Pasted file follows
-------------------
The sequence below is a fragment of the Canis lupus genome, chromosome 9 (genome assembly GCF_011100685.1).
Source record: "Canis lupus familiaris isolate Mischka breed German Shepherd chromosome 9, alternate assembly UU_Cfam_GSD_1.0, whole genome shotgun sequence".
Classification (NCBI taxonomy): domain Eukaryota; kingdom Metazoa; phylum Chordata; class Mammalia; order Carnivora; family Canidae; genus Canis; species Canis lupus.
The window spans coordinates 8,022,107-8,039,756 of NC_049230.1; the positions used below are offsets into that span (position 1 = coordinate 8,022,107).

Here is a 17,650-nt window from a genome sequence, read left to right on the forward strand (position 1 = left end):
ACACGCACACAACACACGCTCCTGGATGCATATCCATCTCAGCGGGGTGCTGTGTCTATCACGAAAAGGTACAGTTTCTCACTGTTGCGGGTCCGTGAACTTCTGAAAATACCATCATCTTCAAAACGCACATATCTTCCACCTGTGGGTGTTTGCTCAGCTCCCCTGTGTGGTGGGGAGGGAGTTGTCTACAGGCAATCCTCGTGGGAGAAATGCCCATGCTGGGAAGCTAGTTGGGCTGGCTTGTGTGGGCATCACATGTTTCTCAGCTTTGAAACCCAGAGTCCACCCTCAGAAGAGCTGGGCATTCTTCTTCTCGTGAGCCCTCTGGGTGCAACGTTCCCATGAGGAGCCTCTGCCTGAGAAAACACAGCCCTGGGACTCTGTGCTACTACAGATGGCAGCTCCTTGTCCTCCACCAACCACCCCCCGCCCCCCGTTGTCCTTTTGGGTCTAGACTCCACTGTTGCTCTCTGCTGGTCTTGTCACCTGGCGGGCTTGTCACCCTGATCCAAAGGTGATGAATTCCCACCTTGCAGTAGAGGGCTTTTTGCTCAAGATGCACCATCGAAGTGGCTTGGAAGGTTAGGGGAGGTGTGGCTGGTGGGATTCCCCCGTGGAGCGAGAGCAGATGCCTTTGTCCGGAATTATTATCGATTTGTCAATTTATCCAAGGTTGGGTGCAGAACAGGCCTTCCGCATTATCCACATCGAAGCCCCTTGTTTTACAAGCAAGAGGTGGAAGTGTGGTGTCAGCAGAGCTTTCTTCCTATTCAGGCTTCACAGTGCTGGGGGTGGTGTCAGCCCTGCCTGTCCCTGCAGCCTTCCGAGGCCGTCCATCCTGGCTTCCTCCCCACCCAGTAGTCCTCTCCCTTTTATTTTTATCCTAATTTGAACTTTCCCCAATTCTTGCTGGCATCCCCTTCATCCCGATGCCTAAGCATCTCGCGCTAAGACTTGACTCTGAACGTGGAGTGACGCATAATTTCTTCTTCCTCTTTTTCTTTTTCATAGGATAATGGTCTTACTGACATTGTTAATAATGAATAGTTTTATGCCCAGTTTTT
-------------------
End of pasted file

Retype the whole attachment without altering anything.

The sequence below is a fragment of the Canis lupus genome, chromosome 9 (genome assembly GCF_011100685.1).
Source record: "Canis lupus familiaris isolate Mischka breed German Shepherd chromosome 9, alternate assembly UU_Cfam_GSD_1.0, whole genome shotgun sequence".
Classification (NCBI taxonomy): domain Eukaryota; kingdom Metazoa; phylum Chordata; class Mammalia; order Carnivora; family Canidae; genus Canis; species Canis lupus.
The window spans coordinates 8,022,107-8,039,756 of NC_049230.1; the positions used below are offsets into that span (position 1 = coordinate 8,022,107).

Here is a 17,650-nt window from a genome sequence, read left to right on the forward strand (position 1 = left end):
ACACGCACACAACACACGCTCCTGGATGCATATCCATCTCAGCGGGGTGCTGTGTCTATCACGAAAAGGTACAGTTTCTCACTGTTGCGGGTCCGTGAACTTCTGAAAATACCATCATCTTCAAAACGCACATATCTTCCACCTGTGGGTGTTTGCTCAGCTCCCCTGTGTGGTGGGGAGGGAGTTGTCTACAGGCAATCCTCGTGGGAGAAATGCCCATGCTGGGAAGCTAGTTGGGCTGGCTTGTGTGGGCATCACATGTTTCTCAGCTTTGAAACCCAGAGTCCACCCTCAGAAGAGCTGGGCATTCTTCTTCTCGTGAGCCCTCTGGGTGCAACGTTCCCATGAGGAGCCTCTGCCTGAGAAAACACAGCCCTGGGACTCTGTGCTACTACAGATGGCAGCTCCTTGTCCTCCACCAACCACCCCCCGCCCCCCGTTGTCCTTTTGGGTCTAGACTCCACTGTTGCTCTCTGCTGGTCTTGTCACCTGGCGGGCTTGTCACCCTGATCCAAAGGTGATGAATTCCCACCTTGCAGTAGAGGGCTTTTTGCTCAAGATGCACCATCGAAGTGGCTTGGAAGGTTAGGGGAGGTGTGGCTGGTGGGATTCCCCCGTGGAGCGAGAGCAGATGCCTTTGTCCGGAATTATTATCGATTTGTCAATTTATCCAAGGTTGGGTGCAGAACAGGCCTTCCGCATTATCCACATCGAAGCCCCTTGTTTTACAAGCAAGAGGTGGAAGTGTGGTGTCAGCAGAGCTTTCTTCCTATTCAGGCTTCACAGTGCTGGGGGTGGTGTCAGCCCTGCCTGTCCCTGCAGCCTTCCGAGGCCGTCCATCCTGGCTTCCTCCCCACCCAGTAGTCCTCTCCCTTTTATTTTTATCCTAATTTGAACTTTCCCCAATTCTTGCTGGCATCCCCTTCATCCCGATGCCTAAGCATCTCGCGCTAAGACTTGACTCTGAACGTGGAGTGACGCATAATTTCTTCTTCCTCTTTTTCTTTTTCATAGGATAATGGTCTTACTGACATTGTTAATAATGAATAGTTTTATGCCCAGTTTTT